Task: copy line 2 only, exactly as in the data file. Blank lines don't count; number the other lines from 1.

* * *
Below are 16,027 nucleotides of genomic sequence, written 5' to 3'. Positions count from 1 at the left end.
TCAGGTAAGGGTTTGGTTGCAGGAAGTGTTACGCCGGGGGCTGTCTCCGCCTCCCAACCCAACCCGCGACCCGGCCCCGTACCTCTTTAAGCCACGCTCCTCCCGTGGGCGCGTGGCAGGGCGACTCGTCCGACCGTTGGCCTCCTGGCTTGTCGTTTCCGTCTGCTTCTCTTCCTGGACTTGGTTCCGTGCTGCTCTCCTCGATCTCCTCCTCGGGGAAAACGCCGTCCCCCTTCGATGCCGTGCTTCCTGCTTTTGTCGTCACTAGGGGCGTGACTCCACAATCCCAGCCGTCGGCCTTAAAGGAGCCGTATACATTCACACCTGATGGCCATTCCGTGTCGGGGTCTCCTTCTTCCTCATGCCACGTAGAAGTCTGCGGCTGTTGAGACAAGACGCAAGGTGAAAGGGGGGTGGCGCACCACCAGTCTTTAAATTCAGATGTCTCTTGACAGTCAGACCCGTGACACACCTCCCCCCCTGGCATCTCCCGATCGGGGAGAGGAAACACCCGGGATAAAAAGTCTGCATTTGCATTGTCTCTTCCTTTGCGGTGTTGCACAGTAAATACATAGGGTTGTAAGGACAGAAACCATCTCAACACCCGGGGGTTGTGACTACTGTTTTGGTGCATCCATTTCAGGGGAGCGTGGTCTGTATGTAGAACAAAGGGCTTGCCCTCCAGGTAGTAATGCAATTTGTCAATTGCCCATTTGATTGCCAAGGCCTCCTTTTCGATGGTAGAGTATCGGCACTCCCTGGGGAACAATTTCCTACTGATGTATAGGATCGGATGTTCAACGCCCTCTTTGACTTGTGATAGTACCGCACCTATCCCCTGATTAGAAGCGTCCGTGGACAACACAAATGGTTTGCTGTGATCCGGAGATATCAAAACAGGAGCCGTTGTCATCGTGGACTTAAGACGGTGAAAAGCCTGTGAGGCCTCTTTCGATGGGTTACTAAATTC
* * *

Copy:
TCAGGTAAGGGTTTGGTTGCAGGAAGTGTTACGCCGGGGGCTGTCTCCGCCTCCCAACCCAACCCGCGACCCGGCCCCGTACCTCTTTAAGCCACGCTCCTCCCGTGGGCGCGTGGCAGGGCGACTCGTCCGACCGTTGGCCTCCTGGCTTGTCGTTTCCGTCTGCTTCTCTTCCTGGACTTGGTTCCGTGCTGCTCTCCTCGATCTCCTCCTCGGGGAAAACGCCGTCCCCCTTCGATGCCGTGCTTCCTGCTTTTGTCGTCACTAGGGGCGTGACTCCACAATCCCAGCCGTCGGCCTTAAAGGAGCCGTATACATTCACACCTGATGGCCATTCCGTGTCGGGGTCTCCTTCTTCCTCATGCCACGTAGAAGTCTGCGGCTGTTGAGACAAGACGCAAGGTGAAAGGGGGGTGGCGCACCACCAGTCTTTAAATTCAGATGTCTCTTGACAGTCAGACCCGTGACACACCTCCCCCCCTGGCATCTCCCGATCGGGGAGAGGAAACACCCGGGATAAAAAGTCTGCATTTGCATTGTCTCTTCCTTTGCGGTGTTGCACAGTAAATACATAGGGTTGTAAGGACAGAAACCATCTCAACACCCGGGGGTTGTGACTACTGTTTTGGTGCATCCATTTCAGGGGAGCGTGGTCTGTATGTAGAACAAAGGGCTTGCCCTCCAGGTAGTAATGCAATTTGTCAATTGCCCATTTGATTGCCAAGGCCTCCTTTTCGATGGTAGAGTATCGGCACTCCCTGGGGAACAATTTCCTACTGATGTATAGGATCGGATGTTCAACGCCCTCTTTGACTTGTGATAGTACCGCACCTATCCCCTGATTAGAAGCGTCCGTGGACAACACAAATGGTTTGCTGTGATCCGGAGATATCAAAACAGGAGCCGTTGTCATCGTGGACTTAAGACGGTGAAAAGCCTGTGAGGCCTCTTTCGATGGGTTACTAAATTC